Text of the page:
I have some other thoughts  on the topic, as you might guess, but I would love to hear from you.  Is knowledge management disappointing?  Has it failed?

Please either leave a comment to this post, or email me directly (patrickdidomenico at gmail dot com) with your thoughts.  My intention is to include your comments in my book (although I cannot guarantee inclusion, as I do have an editor).  You can submit your comments anonymously, if you like.  But I would like to give credit where credit is due.  If you submit a comment and I use it in the book, I will cite you appropriately (unless you don’t want me to).

I’m excited to report that I am writing a book about KM in the legal profession and it is scheduled for publication by the ABA in 2014.  If you know me, then you know that I am a big fan of collaboration.  I’m also always trying to think of ways to do things differently, better, and more effectively.  I think I have come up with a way to make this a better book — one that will really resonate with KM professionals, law firm leaders, and those who want to learn about KM, and/or who are thinking of getting involved in KM in their law firm or legal department.  That approach is to crowd source parts of the book from the KM community.  See more below the chart…

Who leads KM in law firms

I’m starting this experiment by seeking comments on the question,”Who leads KM in law firms and legal departments?”  Thanks to ILTA and the KM Surveys that the ILTA KM Peer Group has published over the years, we have a good idea who leads KM.  For the three years (2008, 2010, and 2012) during which the ILTA KM PG has done the surveys, they asked “What is the background of the primary person managing KM efforts/projects on a day-to-day basis?”  I have looked at the results over the three surveys, plotted them on the above chart, and noticed some key data points and trends.

First, the vast majority of people leading KM efforts in law firms and legal departments are: lawyers (both practicing and non-practicing), librarians, and IT specialists.  Over the years, these have made up between 81% – 93% of the KM leaders.

Second, there seems to be some trends surfacing.

  • Lawyers (practicing and non-practicing) have always been the largest group of KM leaders – from 40% – 51% of the time.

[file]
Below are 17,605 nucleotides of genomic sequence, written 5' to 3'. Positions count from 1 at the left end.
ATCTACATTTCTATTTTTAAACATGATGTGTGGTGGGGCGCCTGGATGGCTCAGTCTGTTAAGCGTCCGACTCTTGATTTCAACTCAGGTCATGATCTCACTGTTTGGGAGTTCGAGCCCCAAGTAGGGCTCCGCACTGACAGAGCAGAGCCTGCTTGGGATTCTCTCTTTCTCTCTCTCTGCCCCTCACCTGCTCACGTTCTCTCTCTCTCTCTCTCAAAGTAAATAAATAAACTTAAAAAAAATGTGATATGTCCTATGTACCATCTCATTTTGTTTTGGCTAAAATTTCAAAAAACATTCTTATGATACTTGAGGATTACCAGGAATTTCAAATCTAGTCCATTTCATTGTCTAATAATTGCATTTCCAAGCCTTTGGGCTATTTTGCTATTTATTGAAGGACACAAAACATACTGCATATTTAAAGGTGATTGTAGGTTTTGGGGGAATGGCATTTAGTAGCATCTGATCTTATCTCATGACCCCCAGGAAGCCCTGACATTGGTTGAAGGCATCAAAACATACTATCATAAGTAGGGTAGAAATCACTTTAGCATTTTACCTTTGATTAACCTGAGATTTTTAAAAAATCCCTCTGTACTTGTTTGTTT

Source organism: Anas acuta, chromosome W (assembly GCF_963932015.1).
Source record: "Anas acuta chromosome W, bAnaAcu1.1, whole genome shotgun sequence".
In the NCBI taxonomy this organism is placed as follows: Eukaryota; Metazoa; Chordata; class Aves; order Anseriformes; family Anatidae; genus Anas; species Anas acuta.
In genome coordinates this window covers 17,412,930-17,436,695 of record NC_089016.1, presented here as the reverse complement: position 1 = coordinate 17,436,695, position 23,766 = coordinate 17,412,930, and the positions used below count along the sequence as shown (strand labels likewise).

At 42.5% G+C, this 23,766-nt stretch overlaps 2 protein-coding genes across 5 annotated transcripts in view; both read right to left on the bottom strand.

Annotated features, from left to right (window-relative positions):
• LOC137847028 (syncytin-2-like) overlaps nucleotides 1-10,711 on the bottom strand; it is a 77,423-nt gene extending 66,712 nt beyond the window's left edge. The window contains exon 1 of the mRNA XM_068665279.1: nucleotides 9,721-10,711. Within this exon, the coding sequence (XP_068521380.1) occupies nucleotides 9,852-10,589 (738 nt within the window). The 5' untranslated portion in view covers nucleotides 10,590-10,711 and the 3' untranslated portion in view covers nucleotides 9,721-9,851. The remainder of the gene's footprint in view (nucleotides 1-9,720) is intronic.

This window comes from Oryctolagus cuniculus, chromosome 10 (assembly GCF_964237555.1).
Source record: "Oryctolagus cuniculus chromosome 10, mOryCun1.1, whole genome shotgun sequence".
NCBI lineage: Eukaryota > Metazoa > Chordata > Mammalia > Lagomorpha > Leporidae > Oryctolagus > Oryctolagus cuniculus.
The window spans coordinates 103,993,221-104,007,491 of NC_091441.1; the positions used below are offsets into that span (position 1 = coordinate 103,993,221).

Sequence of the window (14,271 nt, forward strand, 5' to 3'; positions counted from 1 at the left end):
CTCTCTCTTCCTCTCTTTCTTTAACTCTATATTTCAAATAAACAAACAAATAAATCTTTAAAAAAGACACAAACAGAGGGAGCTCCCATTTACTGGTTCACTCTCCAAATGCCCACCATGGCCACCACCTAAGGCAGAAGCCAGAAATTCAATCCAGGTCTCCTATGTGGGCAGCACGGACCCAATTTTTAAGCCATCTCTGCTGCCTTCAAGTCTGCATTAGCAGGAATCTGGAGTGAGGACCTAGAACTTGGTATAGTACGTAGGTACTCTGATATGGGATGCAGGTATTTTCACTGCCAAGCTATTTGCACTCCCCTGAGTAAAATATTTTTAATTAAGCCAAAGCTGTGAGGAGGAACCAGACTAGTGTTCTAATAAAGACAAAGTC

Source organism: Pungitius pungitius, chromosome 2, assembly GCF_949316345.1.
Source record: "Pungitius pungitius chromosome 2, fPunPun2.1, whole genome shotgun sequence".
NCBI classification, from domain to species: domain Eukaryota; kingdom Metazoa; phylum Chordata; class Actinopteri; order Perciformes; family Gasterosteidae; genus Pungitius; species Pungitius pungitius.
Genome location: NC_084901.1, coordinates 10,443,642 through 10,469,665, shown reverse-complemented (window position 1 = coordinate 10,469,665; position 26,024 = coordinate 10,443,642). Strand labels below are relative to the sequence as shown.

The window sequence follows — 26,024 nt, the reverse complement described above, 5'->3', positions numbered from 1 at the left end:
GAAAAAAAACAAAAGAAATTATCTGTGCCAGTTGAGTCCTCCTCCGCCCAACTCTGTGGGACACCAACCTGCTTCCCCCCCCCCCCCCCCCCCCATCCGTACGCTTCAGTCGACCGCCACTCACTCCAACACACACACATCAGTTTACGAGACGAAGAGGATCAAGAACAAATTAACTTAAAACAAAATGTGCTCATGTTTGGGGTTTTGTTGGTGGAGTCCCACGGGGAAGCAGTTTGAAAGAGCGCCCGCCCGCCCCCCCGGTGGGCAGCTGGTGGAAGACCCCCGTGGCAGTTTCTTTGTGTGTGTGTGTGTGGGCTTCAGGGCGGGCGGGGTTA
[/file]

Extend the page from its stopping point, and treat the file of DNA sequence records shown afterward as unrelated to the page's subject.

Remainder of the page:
• Recently there seems to be a trend toward non-practicing lawyers leading the way and practicing lawyers stepping out of the KM picture.  Notice the decrease for practicing lawyers from 14% to 12% to 8%, while there is an increase in non-practicing lawyers (from 26% to 31% to 43%).
  • IT specialists leading KM seems to be slowly decreasing.
  • Librarians leading the way saw a lull in from 2008 to 2010, but ticked up in 2012.

So, my first questions to the crowd are (please address any or all of them, as you wish):

  • What do you make of this data? 
  • Why is there a change in who is leading KM at law firms?
  • What is your experience at your firm or legal department?
  • Does this data support the claim that some have been making that “KM is dead” or does it indicate a revitalization of KM, or something else?
  • What else does this data say about the state of KM leadership or KM (in general) at law firms and in legal departments?
  • Do you have any other thoughts about this?

Please either leave a comment to this post, or email me directly (patrickdidomenico at gmail dot com) with your thoughts.  My intention is to include your comments in my book (although I cannot guarantee inclusion, as I do have an editor).  You can submit your comments anonymously, if you like.  But I would like to give credit where credit is due.  If you submit a comment and I use it in the book, I will cite you appropriately (unless you don’t want me to).

I’m really excited about this, and I hope it works.  I know many of the people who read this blog have a lot of good ideas about KM.  I would love to share these ideas with others.  Thanks in advance for taking part in my little experiment.  And be on the lookout for other crowd sourcing posts that will give you opportunities to contribute to the book!

I’ve spoken before about the importance of user experience (UX) design associated with the development of applications that support knowledge management initiatives and efforts.  And in fact, I’m scheduled to discuss the topic again as a part of ILTA’s presentation track at LegalTech NY in 2014.  As I ponder this topic, and as I write a section about UX in my forthcoming book about KM in the legal profession, I am reminded of the idea that I presented in my first talk about UX: that we are undergoing a phenomenon that I call the “consumerization of user experience.”

This idea is similar to the familiar phrase “consumerization of IT,” which refers to people comparing experiences with their personal technology to the experiences they have with technology that they are “forced to use” in their professional lives.  Early on, this comparison was mainly focused on system performance (“my home PC is 10 times faster that this piece of *&^% that I have to use in the office”).  Some people even resorted to bringing their own personal notebook computers to work so that they could avoid the frustration of the standard issue equipment.  I recall, years ago, that I purchased (at a then significant cost) a 20-inch, wide view, flat screen Dell computer monitor to attach to my office PC because I found the office monitor (a small 17-inch flat screen) to be completely inadequate.  Happily, some things have changed.  More and more “office tech” started catching up to what people tend to have at home.